"Winning is not a sometime thing; it's an all the time thing. You don't win once in a while; you don't do things right once in a while; you do them right all the time. Winning is a habit. Unfortunately, so is losing.

"There is no room for second place. There is only one place in my game, and that's first place. I have finished second twice in my time at Green Bay, and I don't ever want to finish second again. There is a second place bowl game, but it is a game for losers played by losers. It is and always has been an American zeal to be first in anything we do, and to win, and to win, and to win.

"Every time a football player goes to play his trade he's got to play from the ground up — from the soles of his feet right up to his head. Every inch of him has to play. Some guys play with their heads. That's O.K. You've got to be smart to be number one in any business. But more importantly, you've got to play with your heart, with every fiber of your body. If you're lucky enough to find a guy with a lot of head and a lot of heart, he's never going to come off the field second.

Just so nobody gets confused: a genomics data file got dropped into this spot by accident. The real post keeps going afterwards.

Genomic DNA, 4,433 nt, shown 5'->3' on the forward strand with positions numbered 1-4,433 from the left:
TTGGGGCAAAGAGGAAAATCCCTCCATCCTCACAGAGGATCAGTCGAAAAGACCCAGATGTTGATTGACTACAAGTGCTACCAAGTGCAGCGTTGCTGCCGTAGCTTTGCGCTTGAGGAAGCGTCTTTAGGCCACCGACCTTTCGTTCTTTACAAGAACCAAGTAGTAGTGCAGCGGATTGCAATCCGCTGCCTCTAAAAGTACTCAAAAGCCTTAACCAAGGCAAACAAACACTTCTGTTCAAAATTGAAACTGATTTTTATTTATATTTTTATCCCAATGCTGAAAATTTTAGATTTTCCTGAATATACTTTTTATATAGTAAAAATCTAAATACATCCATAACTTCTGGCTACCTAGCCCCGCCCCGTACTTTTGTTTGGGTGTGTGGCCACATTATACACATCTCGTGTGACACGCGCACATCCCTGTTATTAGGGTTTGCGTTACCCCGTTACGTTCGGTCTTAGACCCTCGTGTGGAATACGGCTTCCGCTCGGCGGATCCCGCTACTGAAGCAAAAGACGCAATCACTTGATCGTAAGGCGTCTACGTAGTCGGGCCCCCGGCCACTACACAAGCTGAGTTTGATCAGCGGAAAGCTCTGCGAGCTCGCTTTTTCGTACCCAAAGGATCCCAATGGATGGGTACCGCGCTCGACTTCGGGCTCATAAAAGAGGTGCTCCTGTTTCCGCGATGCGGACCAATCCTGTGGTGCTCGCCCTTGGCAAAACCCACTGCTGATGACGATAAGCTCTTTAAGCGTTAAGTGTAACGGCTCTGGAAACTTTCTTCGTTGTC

"Running a football team is no different than running any other kind of organization — an army, a political party or a business. The principles are the same. The object is to win — to beat the other guy. Maybe that sounds hard or cruel. I don't think it is.

"It is a reality of life that men are competitive and the most competitive games draw the most competitive men. That's why they are there — to compete. To know the rules and objectives when they get in the game. The object is to win fairly, squarely, by the rules — but to win.

"And in truth, I've never known a man worth his salt who in the long run, deep down in his heart, didn't appreciate the grind, the discipline. There is something in good men that really yearns for discipline and the harsh reality of head to head combat.

"I don't say these things because I believe in the 'brute' nature of man or that men must be brutalized to be combative. I believe in God, and I believe in human decency. But I firmly believe that any man's finest hour — his greatest fulfillment to all he holds dear — is that moment when he has to work his heart out in a good cause and he's exhausted on the field of battle — victorious."

— Vince Lombardi

Tuesday, April 17, 2007

Hornung Goes at #1